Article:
Facebook may have 500 million users, but having an outpost on the social-media site won’t necessarily increase sales or referrals to your website. But the right tools, used strategically, can help make Facebook an important part of your marketing, lead acquisition and customer-service strategies.
Here are some do’s and don’ts for your company’s Facebook page.
- Do: Take advantage of Facebook Places. This location-based application allows users to “check in” — or alert their network — wherever they are. If you have a brick-and-mortar location, turn patrons into Facebook promoters by giving them freebies or specials offers if they check-in from your location, using Facebook Places. But be sure to connect your check-in page to your company page, otherwise Facebook users who click check-in links on their News Feeds and Walls will be taken to a generic Facebook page that doesn’t contain your keywords or branding.
- Do: Use Facebook for customer service. Online support forums and live-chat services can be costly. But Facebook can help you communicate easily with customers who become your fans on the site. Facebook’s Wall, forums, status updates and other features let you answer technical and other queries, post new product upgrades or offer a frequently-asked-questions section. Additionally, your fans can help each other out.
- Do: Go “tag” crazy. Tagging is simply to identify a Facebook user in a photo or video, an action that triggers an update to the user’s News Feeds. Tag your business and your customers in videos and photos as often as possible. Why? Tagged photos and videos, especially those tagged by your fans, have a higher likelihood of being seen by more people. If you decide to launch a Facebook promotion, try to find ways to integrate tagging into the plan.
- Do: Befriend Facebook group administrators. Search out influencers on Facebook and offer them specials, coupons and other perks they can offer to their Facebook groups. A status update, Wall post or message from a group’s administrator will return better results than a mass message to their members from you.
- Do: Add a well-placed “Like” button to your website and newsletters. Don’t just throw a “Like” button on your site, integrate it into the customer experience and surround it with a call to action. For example, place near your mailing-list sign-up form. Users are more likely to click a “Like” button while opting-in for a subscription. Test, track and adjust this tactic until you see results. Here is a link to some instructions to help you get started.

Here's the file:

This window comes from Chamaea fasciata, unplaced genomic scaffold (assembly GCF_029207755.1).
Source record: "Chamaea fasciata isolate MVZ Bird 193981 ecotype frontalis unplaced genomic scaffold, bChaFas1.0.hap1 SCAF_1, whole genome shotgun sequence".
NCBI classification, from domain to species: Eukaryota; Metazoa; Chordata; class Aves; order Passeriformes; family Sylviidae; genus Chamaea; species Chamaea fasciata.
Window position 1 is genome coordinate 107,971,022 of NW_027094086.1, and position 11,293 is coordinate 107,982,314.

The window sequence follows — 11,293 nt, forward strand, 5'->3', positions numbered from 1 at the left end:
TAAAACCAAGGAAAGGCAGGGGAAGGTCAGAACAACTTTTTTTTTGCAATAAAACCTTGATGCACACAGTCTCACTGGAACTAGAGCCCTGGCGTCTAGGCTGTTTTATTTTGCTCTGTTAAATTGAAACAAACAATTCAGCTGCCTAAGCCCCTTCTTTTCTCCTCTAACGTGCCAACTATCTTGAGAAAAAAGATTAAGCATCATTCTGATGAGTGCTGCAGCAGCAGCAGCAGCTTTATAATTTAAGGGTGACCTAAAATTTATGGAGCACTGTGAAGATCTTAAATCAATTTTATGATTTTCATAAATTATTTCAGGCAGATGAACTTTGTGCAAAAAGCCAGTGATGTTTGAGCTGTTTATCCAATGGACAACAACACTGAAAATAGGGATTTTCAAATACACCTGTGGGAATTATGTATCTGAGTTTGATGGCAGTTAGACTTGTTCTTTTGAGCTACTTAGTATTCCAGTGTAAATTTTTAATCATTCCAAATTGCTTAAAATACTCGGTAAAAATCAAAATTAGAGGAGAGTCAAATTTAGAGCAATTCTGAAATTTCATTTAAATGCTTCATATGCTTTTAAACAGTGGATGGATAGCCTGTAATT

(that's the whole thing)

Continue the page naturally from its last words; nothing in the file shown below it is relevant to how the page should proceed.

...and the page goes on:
- Don’t: Let your Facebook Wall be the first thing newcomers to your page see. The company page Wall is usually busy with status updates and user comments. Instead, use Facebook’s page settings to set up a “welcome” page (see “How do I change the default tab”). Make sure it inspires action. Perhaps you can post a short YouTube video about your company with a vanity URL to a big promotion website or design a custom background showing users how to sign up for your mailing list.
- Don’t: Turn off your user comments function. If you promote your brand online, odds are good that you’ll receive some negative feedback. Whether or not these comments are warranted, your responses and communication with these individuals will demonstrate your commitment to customer service.
- Don’t: Use the Facebook Events tab for RSVPs. If users register for events that you list on Facebook, you will not capture their data for your mailing list. Always require registrants to sign up for events on your own site.
- Don’t: Send mass messages to your network. Most users will never even look at your messages. Should you be compelled to send a message, make sure it offers something of real value. Clearly state that value in the message subject line. Avoid general brand messages and announcements, or you’ll lose supporters.
- Don’t: Link Facebook Ads to your Facebook page. Targeted and compelling Facebook Ads may get you results. But link them to a page on your website that hosts information about the promotion and encourages users to take action in as few clicks as possible. Remember to push users from Facebook to your turf– a web page — where you control the content, environment and functionality. Doing so may provide a higher probability of converting leads into sales and acquiring consumer contact information.